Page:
The book is a fiction that captures so many mini stories depicting many aspects of realities in people’s daily lives. It crosscuts through city life, village life, developed world lifestyles and developing world lifestyles. She is capturing globalization in a mastery literary style. It is set in three continents – a really big plus! Upon reflecting the book (am not attempting to do any comparison here or something of the sort), I thought of a book my dad bought for me about ten years ago- the Lexus and the Olive Tree– I really cant remember the details of that book, but it’s title just made a lot more sense in the Americanah.  The book connects the modernity with traditions or rather brings globalization to the reality of our daily lives.  To understand globalization, one has to simply read Americanah before dealing with difficult academic explanations to it.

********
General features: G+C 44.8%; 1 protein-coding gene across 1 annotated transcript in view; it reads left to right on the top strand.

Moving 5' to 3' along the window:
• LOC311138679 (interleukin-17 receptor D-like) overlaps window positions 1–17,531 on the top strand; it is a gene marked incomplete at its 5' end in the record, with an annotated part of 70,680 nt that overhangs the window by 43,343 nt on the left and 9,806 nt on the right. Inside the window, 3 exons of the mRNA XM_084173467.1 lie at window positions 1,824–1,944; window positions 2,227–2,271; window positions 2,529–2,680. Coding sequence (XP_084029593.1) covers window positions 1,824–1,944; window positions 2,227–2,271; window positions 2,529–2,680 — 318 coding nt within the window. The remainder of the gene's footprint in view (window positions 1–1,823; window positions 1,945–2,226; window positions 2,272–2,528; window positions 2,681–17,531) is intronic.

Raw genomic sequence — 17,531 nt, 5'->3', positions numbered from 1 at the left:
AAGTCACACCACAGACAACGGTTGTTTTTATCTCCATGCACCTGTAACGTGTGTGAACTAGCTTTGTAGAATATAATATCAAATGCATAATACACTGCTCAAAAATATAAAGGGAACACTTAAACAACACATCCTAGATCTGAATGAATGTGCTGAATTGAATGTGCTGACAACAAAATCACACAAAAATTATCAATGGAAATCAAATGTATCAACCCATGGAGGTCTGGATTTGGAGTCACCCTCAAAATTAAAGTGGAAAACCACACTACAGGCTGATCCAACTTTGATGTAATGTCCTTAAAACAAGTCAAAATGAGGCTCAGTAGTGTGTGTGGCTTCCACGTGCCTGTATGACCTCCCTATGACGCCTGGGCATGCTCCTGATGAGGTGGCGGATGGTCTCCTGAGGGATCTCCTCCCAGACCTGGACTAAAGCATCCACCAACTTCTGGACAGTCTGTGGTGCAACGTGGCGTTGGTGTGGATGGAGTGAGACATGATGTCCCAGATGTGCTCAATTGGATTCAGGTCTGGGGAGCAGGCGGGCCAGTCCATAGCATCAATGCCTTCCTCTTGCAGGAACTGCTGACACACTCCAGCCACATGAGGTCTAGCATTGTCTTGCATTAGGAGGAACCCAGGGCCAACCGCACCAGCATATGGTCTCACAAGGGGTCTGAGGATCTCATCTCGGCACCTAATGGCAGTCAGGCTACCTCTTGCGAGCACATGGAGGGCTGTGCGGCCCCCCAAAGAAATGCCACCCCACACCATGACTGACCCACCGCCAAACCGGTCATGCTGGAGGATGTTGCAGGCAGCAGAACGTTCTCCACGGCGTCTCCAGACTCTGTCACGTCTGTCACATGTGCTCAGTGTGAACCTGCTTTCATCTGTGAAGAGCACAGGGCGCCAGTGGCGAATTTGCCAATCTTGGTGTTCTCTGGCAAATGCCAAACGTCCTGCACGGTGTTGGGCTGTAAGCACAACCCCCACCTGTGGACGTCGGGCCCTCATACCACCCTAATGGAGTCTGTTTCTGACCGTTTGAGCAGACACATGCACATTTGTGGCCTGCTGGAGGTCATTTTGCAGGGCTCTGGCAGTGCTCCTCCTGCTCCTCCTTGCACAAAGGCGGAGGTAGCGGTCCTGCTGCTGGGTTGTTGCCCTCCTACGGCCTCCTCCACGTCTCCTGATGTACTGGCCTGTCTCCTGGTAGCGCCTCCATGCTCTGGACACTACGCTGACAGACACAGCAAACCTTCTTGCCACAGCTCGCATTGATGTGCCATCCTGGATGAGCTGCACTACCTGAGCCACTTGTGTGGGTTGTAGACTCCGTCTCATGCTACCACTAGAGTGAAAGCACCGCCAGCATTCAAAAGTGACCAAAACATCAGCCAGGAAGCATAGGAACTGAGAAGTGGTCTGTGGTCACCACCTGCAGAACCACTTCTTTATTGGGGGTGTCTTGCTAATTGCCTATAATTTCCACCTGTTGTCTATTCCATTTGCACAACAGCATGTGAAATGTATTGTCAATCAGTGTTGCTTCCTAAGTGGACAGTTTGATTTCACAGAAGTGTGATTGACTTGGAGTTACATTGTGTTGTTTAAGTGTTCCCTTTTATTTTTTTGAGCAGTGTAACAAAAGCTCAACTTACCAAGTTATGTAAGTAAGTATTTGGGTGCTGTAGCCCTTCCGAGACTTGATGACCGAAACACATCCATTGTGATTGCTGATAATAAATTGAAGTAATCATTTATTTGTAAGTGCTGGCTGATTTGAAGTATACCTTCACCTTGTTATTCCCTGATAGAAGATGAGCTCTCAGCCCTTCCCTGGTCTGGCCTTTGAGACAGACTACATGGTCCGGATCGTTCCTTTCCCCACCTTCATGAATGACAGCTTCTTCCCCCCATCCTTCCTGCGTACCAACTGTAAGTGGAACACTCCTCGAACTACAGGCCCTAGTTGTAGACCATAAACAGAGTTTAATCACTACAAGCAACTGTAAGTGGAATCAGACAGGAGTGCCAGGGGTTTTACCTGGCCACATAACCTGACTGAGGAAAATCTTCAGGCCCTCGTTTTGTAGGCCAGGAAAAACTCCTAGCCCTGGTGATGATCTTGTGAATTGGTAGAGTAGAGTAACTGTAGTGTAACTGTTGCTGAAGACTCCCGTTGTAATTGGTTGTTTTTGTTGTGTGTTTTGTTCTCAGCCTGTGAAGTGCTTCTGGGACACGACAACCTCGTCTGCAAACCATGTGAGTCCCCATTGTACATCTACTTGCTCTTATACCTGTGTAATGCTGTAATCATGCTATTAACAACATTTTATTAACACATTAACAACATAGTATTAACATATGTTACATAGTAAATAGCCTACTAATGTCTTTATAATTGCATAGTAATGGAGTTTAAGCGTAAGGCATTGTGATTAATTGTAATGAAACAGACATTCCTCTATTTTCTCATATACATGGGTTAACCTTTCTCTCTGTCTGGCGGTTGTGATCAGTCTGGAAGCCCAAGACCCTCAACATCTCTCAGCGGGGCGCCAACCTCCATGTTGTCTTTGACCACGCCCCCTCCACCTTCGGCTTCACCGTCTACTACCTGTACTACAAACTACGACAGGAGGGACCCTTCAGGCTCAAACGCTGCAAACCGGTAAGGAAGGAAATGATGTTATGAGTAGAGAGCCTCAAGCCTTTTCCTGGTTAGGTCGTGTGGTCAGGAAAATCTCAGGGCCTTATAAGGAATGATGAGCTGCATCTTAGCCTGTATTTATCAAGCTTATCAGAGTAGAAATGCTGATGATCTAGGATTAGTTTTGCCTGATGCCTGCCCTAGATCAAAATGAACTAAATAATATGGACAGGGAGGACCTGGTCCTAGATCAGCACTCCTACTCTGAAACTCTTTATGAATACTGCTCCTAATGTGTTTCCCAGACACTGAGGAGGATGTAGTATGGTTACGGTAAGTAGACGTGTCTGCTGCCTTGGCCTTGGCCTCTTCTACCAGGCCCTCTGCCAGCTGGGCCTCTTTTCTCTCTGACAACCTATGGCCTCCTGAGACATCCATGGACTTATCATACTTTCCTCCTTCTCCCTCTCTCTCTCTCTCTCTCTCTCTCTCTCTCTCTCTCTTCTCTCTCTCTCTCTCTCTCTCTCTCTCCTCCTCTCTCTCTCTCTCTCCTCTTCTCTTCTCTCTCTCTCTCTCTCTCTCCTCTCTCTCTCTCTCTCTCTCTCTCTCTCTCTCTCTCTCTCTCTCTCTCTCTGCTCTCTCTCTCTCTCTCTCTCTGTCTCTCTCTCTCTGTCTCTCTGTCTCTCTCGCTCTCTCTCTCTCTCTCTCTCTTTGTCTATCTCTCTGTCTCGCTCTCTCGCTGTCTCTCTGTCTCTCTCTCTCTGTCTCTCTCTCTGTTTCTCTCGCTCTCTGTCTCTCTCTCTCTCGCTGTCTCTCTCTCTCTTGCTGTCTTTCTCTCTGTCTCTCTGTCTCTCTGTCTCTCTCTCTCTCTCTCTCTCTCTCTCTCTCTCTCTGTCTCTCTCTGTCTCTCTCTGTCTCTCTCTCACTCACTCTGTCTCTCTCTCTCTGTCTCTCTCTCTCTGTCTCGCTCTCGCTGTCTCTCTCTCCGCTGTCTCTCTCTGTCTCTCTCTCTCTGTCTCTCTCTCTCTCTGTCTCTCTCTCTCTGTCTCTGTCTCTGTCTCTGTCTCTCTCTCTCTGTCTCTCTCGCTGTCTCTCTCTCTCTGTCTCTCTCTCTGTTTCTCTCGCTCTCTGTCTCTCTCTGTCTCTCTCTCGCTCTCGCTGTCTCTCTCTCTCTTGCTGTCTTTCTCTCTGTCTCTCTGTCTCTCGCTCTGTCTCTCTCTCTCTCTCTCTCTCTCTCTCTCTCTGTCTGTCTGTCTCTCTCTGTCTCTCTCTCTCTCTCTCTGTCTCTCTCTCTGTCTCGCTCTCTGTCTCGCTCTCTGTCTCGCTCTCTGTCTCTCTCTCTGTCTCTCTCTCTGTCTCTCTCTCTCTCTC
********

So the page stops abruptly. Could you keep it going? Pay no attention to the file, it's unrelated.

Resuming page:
There is a huge focus on issues of race, perfectly portrayed by a considerable number of pages devoted to explain the blogging career of Ifemelu and some of the Raceteenth posts. However, thinking of the book as mainly about race is to see a narrow picture of it.  In this beautiful but disturbing love story of Ifemelu and Obinze,  Chimamanda has managed to bring into the picture single motherhood, culture, tribalism immigration,  divorce, poverty, religion, language, academia, and business. The book is like a tapestry woven with so many threads of different colours that reflect the daily realities of life.